Mountain Gear

26 Vs. 29: Test Tools

Using equipment readily available on the market — Garmin's 705 GPS unit and a PowerTap Disc hub — testers are able to compare what it takes to propel big- and small-wheeled mountain bikes.

Test data was downloaded in Garmin's Training Center program and through the third-party, Training Peaks, online software.
Test data was downloaded in Garmin's Training Center program and through the third-party, Training Peaks, online software.

Test Tools: Garmin’s Edge 705 — $500
CycleOps PowerTap Disc Hub — $1600

Our test protocol depended on two training products working in tandem to record the data and monitor our output, all in an effort to present reliable results and a repeatable test. We used the heart rate, ANT+ power and GPS functions of Garmin’s top-end 705 cycling computer and the ANT+ transmitting PowerTap disc hub. These two items allowed us to capture more data than any other combination of tools and the results of the test can be better trusted because of it.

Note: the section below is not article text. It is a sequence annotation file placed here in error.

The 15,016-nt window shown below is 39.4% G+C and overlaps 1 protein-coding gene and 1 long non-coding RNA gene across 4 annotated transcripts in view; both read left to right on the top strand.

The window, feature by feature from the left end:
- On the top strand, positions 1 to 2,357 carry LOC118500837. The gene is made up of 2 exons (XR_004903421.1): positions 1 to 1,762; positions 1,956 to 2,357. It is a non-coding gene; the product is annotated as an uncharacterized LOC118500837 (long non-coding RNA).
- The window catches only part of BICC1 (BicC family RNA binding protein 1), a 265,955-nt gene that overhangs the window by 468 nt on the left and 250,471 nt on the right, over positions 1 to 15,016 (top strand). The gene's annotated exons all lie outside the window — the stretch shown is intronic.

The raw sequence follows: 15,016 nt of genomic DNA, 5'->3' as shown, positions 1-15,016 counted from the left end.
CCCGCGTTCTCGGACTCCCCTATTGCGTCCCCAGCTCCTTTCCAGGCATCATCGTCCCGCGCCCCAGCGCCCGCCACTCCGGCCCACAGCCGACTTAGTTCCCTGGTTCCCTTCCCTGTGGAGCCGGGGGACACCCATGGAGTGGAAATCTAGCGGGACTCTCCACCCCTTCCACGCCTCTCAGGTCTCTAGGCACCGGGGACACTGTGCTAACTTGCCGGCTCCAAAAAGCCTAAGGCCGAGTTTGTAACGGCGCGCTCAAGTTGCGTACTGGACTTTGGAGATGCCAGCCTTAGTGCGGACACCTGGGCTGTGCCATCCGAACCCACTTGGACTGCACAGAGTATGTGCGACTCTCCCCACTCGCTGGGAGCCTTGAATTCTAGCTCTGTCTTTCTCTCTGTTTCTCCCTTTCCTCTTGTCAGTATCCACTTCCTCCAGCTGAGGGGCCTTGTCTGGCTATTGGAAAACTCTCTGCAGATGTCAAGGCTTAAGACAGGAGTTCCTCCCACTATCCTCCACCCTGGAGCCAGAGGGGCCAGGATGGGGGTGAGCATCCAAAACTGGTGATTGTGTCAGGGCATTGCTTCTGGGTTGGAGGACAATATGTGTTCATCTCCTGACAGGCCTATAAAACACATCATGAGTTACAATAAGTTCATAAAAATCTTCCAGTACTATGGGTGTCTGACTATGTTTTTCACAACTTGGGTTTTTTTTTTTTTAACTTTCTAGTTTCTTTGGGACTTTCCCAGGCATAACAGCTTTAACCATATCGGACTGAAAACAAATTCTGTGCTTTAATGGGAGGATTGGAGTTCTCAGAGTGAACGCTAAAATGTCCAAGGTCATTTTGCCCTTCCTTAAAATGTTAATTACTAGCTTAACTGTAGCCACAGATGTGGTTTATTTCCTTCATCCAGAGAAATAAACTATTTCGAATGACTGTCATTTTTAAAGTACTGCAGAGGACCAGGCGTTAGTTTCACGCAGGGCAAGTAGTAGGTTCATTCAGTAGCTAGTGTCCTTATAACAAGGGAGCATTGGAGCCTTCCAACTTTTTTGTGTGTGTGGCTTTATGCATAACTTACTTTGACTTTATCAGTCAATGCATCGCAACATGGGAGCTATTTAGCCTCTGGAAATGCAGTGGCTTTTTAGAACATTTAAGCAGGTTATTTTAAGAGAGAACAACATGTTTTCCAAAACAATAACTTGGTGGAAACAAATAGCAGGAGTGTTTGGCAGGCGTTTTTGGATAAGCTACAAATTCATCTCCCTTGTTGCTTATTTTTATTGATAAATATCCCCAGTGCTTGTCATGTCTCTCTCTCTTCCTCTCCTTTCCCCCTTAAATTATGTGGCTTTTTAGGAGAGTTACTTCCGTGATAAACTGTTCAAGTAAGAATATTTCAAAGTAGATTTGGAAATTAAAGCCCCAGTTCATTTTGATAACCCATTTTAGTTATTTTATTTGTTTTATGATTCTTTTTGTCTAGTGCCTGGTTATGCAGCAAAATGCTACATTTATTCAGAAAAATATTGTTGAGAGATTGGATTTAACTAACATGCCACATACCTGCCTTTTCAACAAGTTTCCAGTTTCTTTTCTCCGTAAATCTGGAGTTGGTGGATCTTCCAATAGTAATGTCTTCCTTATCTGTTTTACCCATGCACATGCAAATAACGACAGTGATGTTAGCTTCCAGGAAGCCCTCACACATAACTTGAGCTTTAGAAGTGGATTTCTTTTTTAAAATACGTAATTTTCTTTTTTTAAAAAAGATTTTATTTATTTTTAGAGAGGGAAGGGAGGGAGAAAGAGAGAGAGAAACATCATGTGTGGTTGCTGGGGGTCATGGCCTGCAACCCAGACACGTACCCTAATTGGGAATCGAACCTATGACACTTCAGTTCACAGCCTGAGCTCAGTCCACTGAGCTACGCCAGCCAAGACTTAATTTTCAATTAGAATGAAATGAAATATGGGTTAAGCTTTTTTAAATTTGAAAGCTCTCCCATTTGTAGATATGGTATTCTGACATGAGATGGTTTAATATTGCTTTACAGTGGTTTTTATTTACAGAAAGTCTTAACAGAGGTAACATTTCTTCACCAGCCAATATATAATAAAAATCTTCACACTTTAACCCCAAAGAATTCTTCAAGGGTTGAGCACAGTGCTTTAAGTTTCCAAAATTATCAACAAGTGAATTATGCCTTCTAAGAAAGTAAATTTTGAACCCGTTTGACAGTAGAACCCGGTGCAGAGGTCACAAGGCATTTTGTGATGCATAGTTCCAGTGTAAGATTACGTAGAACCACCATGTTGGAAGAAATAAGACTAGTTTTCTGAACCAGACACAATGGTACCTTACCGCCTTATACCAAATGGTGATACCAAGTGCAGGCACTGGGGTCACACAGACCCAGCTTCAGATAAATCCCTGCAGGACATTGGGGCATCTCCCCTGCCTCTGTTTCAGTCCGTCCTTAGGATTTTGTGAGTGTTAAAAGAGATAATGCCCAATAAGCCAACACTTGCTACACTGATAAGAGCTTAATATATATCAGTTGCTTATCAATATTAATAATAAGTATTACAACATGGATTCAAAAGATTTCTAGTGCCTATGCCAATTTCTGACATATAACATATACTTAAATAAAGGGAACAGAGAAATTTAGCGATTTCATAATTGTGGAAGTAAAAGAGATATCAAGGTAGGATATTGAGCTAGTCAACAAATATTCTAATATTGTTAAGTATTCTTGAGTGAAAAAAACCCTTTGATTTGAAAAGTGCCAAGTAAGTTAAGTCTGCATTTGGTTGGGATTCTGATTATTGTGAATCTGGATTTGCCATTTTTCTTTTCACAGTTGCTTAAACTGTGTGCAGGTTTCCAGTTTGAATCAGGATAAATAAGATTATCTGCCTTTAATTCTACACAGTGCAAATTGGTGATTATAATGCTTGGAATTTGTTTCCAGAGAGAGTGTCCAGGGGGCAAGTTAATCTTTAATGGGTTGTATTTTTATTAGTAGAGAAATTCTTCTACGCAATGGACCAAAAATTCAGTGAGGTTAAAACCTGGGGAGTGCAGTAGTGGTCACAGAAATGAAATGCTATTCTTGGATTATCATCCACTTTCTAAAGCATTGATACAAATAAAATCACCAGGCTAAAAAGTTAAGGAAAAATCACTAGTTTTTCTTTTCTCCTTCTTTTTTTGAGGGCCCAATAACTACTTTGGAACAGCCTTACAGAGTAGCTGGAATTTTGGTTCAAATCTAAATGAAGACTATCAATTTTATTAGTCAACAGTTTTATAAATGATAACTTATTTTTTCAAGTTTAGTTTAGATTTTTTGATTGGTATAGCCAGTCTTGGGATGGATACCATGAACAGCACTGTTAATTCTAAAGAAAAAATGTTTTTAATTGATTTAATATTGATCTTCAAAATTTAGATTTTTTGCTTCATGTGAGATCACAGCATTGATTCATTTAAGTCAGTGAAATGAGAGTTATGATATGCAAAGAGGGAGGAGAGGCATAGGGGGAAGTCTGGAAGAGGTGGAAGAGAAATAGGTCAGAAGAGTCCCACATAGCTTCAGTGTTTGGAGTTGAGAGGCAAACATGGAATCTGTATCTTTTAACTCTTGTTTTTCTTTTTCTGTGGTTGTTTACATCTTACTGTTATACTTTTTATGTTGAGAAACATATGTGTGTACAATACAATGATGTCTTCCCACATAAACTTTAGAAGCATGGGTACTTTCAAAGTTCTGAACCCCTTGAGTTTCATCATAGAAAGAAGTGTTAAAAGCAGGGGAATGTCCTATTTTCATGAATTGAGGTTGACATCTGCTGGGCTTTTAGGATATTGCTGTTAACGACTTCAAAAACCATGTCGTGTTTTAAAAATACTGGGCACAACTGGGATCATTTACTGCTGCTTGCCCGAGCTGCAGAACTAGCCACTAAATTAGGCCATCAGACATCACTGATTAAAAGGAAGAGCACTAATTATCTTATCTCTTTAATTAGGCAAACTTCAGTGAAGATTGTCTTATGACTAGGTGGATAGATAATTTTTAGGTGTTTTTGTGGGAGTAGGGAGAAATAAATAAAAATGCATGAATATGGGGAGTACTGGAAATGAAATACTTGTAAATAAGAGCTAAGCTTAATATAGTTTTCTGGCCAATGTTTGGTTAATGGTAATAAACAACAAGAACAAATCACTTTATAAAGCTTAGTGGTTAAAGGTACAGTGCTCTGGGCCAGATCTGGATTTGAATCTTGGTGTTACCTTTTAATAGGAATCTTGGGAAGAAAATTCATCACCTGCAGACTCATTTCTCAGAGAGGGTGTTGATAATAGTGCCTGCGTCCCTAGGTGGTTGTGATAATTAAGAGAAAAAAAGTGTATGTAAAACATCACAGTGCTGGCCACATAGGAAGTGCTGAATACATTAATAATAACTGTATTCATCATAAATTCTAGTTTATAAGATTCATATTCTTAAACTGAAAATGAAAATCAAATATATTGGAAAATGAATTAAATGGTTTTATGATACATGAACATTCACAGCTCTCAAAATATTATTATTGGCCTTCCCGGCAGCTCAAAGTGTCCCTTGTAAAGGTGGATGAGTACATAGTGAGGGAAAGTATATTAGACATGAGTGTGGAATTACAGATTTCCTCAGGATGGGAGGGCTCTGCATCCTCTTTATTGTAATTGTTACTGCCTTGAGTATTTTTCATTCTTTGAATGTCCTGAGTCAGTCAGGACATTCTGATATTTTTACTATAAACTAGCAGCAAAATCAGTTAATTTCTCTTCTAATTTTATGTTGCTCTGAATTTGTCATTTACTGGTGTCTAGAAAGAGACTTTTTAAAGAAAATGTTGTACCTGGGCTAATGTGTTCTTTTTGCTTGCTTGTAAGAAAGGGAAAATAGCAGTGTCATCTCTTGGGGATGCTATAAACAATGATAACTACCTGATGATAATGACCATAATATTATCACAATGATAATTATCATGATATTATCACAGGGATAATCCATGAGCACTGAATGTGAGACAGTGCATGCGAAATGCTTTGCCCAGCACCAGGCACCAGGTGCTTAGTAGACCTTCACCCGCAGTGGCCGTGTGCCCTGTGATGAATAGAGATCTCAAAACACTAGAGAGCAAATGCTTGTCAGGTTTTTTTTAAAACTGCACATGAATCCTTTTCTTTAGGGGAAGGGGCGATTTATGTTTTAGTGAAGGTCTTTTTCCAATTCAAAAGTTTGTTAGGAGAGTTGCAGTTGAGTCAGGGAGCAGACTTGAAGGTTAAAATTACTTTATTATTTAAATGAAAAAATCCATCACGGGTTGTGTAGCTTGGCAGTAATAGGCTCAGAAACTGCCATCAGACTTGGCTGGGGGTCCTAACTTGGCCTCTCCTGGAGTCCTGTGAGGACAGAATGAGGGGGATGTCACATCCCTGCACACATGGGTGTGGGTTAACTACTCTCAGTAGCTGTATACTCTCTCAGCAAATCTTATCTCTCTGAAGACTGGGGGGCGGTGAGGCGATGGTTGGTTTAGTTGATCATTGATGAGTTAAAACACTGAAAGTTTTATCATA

For the test we were able to modify the number of fields displayed on the Edge 705 unit’s screen to best track the information in real time. The PowerTap hub was easy to zero at the beginning of each test session and seemed to produce accurate consistent results throughout our testing. We did double check the incoming power data by using both the PowerTap head unit and the Edge 705. Aside from a slight lag on the part of the 705 we were happy with how both devices communicated and recorded data. We looked at our data in Garmin’s Training Center program and through the third-party, Training Peaks, online software. I found this combination to be a powerful test tool, which correlates directly into a powerful training tool.

Find out more about the 29er Vs. 26er debate.

Average Lap Time Average Speed (mph) Max Speed (mph) Average Power (Watts)
29er hardtail 13:39 13.71 23.96 219.9
26er full suspension 14:36 12.9 24.6 220.5
26er hardtail 15:00 12.5 23.5 225.0